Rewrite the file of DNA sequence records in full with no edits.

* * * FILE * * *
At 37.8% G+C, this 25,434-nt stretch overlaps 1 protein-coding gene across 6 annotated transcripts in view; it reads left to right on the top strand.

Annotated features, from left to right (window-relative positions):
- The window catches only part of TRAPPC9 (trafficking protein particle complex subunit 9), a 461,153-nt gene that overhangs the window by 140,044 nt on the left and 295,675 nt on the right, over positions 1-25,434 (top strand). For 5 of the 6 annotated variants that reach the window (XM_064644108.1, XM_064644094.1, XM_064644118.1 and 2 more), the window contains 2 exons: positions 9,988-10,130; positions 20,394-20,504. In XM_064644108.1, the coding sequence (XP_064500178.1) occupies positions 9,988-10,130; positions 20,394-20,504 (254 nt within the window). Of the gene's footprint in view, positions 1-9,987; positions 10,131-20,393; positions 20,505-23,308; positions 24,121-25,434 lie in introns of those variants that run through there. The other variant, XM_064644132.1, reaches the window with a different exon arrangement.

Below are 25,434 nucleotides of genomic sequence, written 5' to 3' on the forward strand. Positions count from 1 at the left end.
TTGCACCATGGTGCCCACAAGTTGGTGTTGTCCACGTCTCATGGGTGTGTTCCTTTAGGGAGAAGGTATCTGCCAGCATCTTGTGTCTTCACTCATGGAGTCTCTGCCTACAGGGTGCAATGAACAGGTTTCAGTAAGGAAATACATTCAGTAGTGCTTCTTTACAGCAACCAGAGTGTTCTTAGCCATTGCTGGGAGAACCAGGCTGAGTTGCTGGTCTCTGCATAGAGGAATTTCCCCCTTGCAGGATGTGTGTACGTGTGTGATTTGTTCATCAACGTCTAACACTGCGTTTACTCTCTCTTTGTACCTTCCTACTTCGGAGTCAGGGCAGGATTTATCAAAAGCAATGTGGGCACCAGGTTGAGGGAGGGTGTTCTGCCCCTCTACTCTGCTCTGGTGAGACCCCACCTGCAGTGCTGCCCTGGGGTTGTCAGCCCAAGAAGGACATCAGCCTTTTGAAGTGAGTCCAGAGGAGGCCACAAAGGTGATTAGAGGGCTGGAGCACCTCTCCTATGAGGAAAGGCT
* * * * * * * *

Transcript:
At 37.8% G+C, this 25,434-nt stretch overlaps 1 protein-coding gene across 6 annotated transcripts in view; it reads left to right on the top strand.

Annotated features, from left to right (window-relative positions):
- The window catches only part of TRAPPC9 (trafficking protein particle complex subunit 9), a 461,153-nt gene that overhangs the window by 140,044 nt on the left and 295,675 nt on the right, over positions 1-25,434 (top strand). For 5 of the 6 annotated variants that reach the window (XM_064644108.1, XM_064644094.1, XM_064644118.1 and 2 more), the window contains 2 exons: positions 9,988-10,130; positions 20,394-20,504. In XM_064644108.1, the coding sequence (XP_064500178.1) occupies positions 9,988-10,130; positions 20,394-20,504 (254 nt within the window). Of the gene's footprint in view, positions 1-9,987; positions 10,131-20,393; positions 20,505-23,308; positions 24,121-25,434 lie in introns of those variants that run through there. The other variant, XM_064644132.1, reaches the window with a different exon arrangement.

Below are 25,434 nucleotides of genomic sequence, written 5' to 3' on the forward strand. Positions count from 1 at the left end.
TTGCACCATGGTGCCCACAAGTTGGTGTTGTCCACGTCTCATGGGTGTGTTCCTTTAGGGAGAAGGTATCTGCCAGCATCTTGTGTCTTCACTCATGGAGTCTCTGCCTACAGGGTGCAATGAACAGGTTTCAGTAAGGAAATACATTCAGTAGTGCTTCTTTACAGCAACCAGAGTGTTCTTAGCCATTGCTGGGAGAACCAGGCTGAGTTGCTGGTCTCTGCATAGAGGAATTTCCCCCTTGCAGGATGTGTGTACGTGTGTGATTTGTTCATCAACGTCTAACACTGCGTTTACTCTCTCTTTGTACCTTCCTACTTCGGAGTCAGGGCAGGATTTATCAAAAGCAATGTGGGCACCAGGTTGAGGGAGGGTGTTCTGCCCCTCTACTCTGCTCTGGTGAGACCCCACCTGCAGTGCTGCCCTGGGGTTGTCAGCCCAAGAAGGACATCAGCCTTTTGAAGTGAGTCCAGAGGAGGCCACAAAGGTGATTAGAGGGCTGGAGCACCTCTCCTATGAGGAAAGGCT